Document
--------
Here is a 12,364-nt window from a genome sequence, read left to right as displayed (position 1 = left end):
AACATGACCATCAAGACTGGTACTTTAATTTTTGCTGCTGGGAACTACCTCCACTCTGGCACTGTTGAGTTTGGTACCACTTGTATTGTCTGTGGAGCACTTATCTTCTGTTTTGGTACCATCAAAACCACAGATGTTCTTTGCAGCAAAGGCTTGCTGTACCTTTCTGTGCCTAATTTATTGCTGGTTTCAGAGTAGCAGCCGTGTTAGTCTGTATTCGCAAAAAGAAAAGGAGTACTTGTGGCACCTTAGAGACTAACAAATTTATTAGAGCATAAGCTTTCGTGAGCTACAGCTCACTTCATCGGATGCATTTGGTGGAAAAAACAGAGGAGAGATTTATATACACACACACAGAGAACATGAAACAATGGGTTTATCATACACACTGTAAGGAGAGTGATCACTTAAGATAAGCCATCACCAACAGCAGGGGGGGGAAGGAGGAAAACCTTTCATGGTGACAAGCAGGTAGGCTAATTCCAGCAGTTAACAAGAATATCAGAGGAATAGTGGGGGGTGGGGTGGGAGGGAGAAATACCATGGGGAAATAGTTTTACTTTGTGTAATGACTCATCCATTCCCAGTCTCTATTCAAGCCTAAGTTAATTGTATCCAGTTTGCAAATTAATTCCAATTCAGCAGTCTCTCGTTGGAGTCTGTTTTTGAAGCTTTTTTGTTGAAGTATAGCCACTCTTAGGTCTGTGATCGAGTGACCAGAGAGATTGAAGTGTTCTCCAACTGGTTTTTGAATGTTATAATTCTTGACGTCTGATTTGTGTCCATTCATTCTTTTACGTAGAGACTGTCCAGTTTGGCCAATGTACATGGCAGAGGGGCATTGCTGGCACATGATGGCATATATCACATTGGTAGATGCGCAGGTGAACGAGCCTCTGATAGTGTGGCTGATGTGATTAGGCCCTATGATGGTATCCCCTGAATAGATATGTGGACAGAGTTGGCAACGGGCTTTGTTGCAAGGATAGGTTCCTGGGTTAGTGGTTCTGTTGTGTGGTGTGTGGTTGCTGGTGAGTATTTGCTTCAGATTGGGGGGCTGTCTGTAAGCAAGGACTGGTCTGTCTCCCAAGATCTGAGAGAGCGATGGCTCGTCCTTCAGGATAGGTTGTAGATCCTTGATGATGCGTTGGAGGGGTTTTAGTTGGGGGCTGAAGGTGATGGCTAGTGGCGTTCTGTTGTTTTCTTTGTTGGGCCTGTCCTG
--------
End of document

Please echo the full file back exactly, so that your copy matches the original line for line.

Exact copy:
Here is a 12,364-nt window from a genome sequence, read left to right as displayed (position 1 = left end):
AACATGACCATCAAGACTGGTACTTTAATTTTTGCTGCTGGGAACTACCTCCACTCTGGCACTGTTGAGTTTGGTACCACTTGTATTGTCTGTGGAGCACTTATCTTCTGTTTTGGTACCATCAAAACCACAGATGTTCTTTGCAGCAAAGGCTTGCTGTACCTTTCTGTGCCTAATTTATTGCTGGTTTCAGAGTAGCAGCCGTGTTAGTCTGTATTCGCAAAAAGAAAAGGAGTACTTGTGGCACCTTAGAGACTAACAAATTTATTAGAGCATAAGCTTTCGTGAGCTACAGCTCACTTCATCGGATGCATTTGGTGGAAAAAACAGAGGAGAGATTTATATACACACACACAGAGAACATGAAACAATGGGTTTATCATACACACTGTAAGGAGAGTGATCACTTAAGATAAGCCATCACCAACAGCAGGGGGGGGAAGGAGGAAAACCTTTCATGGTGACAAGCAGGTAGGCTAATTCCAGCAGTTAACAAGAATATCAGAGGAATAGTGGGGGGTGGGGTGGGAGGGAGAAATACCATGGGGAAATAGTTTTACTTTGTGTAATGACTCATCCATTCCCAGTCTCTATTCAAGCCTAAGTTAATTGTATCCAGTTTGCAAATTAATTCCAATTCAGCAGTCTCTCGTTGGAGTCTGTTTTTGAAGCTTTTTTGTTGAAGTATAGCCACTCTTAGGTCTGTGATCGAGTGACCAGAGAGATTGAAGTGTTCTCCAACTGGTTTTTGAATGTTATAATTCTTGACGTCTGATTTGTGTCCATTCATTCTTTTACGTAGAGACTGTCCAGTTTGGCCAATGTACATGGCAGAGGGGCATTGCTGGCACATGATGGCATATATCACATTGGTAGATGCGCAGGTGAACGAGCCTCTGATAGTGTGGCTGATGTGATTAGGCCCTATGATGGTATCCCCTGAATAGATATGTGGACAGAGTTGGCAACGGGCTTTGTTGCAAGGATAGGTTCCTGGGTTAGTGGTTCTGTTGTGTGGTGTGTGGTTGCTGGTGAGTATTTGCTTCAGATTGGGGGGCTGTCTGTAAGCAAGGACTGGTCTGTCTCCCAAGATCTGAGAGAGCGATGGCTCGTCCTTCAGGATAGGTTGTAGATCCTTGATGATGCGTTGGAGGGGTTTTAGTTGGGGGCTGAAGGTGATGGCTAGTGGCGTTCTGTTGTTTTCTTTGTTGGGCCTGTCCTG